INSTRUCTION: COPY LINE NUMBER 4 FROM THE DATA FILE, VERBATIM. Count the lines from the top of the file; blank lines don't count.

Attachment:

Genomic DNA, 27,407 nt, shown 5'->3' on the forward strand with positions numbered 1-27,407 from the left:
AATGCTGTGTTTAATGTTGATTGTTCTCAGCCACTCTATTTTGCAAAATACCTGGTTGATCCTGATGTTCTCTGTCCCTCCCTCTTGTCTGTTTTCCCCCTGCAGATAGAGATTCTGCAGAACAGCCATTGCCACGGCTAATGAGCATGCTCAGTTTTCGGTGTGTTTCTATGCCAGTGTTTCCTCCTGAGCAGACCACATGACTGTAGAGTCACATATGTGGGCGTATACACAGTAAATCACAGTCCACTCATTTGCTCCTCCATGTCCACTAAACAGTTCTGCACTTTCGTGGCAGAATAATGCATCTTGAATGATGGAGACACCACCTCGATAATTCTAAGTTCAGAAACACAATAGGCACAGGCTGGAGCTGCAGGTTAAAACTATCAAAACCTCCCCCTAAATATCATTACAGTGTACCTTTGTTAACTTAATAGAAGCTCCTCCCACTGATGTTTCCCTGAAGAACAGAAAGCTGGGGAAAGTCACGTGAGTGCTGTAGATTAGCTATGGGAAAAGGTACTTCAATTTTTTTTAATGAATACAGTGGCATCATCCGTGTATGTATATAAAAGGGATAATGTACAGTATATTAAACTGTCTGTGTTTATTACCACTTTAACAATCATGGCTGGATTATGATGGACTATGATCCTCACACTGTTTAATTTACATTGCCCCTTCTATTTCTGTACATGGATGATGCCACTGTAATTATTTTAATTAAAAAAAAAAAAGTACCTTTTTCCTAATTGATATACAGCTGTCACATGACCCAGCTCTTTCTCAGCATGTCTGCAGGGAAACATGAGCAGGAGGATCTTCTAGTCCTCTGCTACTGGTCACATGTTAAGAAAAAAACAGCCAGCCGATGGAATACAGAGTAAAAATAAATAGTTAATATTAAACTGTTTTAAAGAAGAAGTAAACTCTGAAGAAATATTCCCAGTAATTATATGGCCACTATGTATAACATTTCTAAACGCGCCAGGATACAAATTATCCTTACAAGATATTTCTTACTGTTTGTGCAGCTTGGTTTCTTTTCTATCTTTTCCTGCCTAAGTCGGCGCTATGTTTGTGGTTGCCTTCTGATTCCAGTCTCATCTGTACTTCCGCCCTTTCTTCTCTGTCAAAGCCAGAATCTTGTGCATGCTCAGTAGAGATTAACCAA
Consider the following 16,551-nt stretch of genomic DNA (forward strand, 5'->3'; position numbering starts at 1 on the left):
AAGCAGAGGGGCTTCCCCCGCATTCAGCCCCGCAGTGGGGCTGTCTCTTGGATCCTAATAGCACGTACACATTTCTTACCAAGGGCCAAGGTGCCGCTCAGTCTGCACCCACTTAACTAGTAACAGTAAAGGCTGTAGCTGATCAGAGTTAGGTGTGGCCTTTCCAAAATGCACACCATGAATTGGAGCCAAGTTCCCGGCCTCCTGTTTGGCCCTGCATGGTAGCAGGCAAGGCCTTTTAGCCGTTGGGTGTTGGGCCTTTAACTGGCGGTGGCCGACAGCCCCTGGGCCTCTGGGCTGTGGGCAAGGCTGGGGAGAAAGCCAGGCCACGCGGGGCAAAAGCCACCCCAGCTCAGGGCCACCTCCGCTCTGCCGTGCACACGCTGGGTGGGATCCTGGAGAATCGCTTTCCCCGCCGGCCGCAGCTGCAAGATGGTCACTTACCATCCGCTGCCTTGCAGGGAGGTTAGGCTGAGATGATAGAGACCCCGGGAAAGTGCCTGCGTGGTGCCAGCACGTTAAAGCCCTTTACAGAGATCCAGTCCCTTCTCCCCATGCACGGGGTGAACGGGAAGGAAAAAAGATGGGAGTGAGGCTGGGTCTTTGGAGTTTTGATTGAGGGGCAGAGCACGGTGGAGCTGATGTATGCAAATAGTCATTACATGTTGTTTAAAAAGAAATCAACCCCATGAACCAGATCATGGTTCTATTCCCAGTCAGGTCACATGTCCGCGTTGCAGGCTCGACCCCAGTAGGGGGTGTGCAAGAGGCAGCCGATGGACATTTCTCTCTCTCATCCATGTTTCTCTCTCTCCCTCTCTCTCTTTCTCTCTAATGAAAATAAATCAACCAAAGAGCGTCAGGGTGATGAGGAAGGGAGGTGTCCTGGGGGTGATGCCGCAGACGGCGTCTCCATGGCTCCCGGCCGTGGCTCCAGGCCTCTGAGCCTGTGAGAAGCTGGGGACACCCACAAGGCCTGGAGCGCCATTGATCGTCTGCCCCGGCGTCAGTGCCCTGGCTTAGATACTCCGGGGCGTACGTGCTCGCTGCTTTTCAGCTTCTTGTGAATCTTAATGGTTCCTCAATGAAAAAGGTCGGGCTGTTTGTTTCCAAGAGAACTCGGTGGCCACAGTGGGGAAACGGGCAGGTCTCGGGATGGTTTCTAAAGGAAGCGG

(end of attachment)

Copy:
AAGCAGAGGGGCTTCCCCCGCATTCAGCCCCGCAGTGGGGCTGTCTCTTGGATCCTAATAGCACGTACACATTTCTTACCAAGGGCCAAGGTGCCGCTCAGTCTGCACCCACTTAACTAGTAACAGTAAAGGCTGTAGCTGATCAGAGTTAGGTGTGGCCTTTCCAAAATGCACACCATGAATTGGAGCCAAGTTCCCGGCCTCCTGTTTGGCCCTGCATGGTAGCAGGCAAGGCCTTTTAGCCGTTGGGTGTTGGGCCTTTAACTGGCGGTGGCCGACAGCCCCTGGGCCTCTGGGCTGTGGGCAAGGCTGGGGAGAAAGCCAGGCCACGCGGGGCAAAAGCCACCCCAGCTCAGGGCCACCTCCGCTCTGCCGTGCACACGCTGGGTGGGATCCTGGAGAATCGCTTTCCCCGCCGGCCGCAGCTGCAAGATGGTCACTTACCATCCGCTGCCTTGCAGGGAGGTTAGGCTGAGATGATAGAGACCCCGGGAAAGTGCCTGCGTGGTGCCAGCACGTTAAAGCCCTTTACAGAGATCCAGTCCCTTCTCCCCATGCACGGGGTGAACGGGAAGGAAAAAAGATGGGAGTGAGGCTGGGTCTTTGGAGTTTTGATTGAGGGGCAGAGCACGGTGGAGCTGATGTATGCAAATAGTCATTACATGTTGTTTAAAAAGAAATCAACCCCATGAACCAGATCATGGTTCTATTCCCAGTCAGGTCACATGTCCGCGTTGCAGGCTCGACCCCAGTAGGGGGTGTGCAAGAGGCAGCCGATGGACATTTCTCTCTCTCATCCATGTTTCTCTCTCTCCCTCTCTCTCTTTCTCTCTAATGAAAATAAATCAACCAAAGAGCGTCAGGGTGATGAGGAAGGGAGGTGTCCTGGGGGTGATGCCGCAGACGGCGTCTCCATGGCTCCCGGCCGTGGCTCCAGGCCTCTGAGCCTGTGAGAAGCTGGGGACACCCACAAGGCCTGGAGCGCCATTGATCGTCTGCCCCGGCGTCAGTGCCCTGGCTTAGATACTCCGGGGCGTACGTGCTCGCTGCTTTTCAGCTTCTTGTGAATCTTAATGGTTCCTCAATGAAAAAGGTCGGGCTGTTTGTTTCCAAGAGAACTCGGTGGCCACAGTGGGGAAACGGGCAGGTCTCGGGATGGTTTCTAAAGGAAGCGG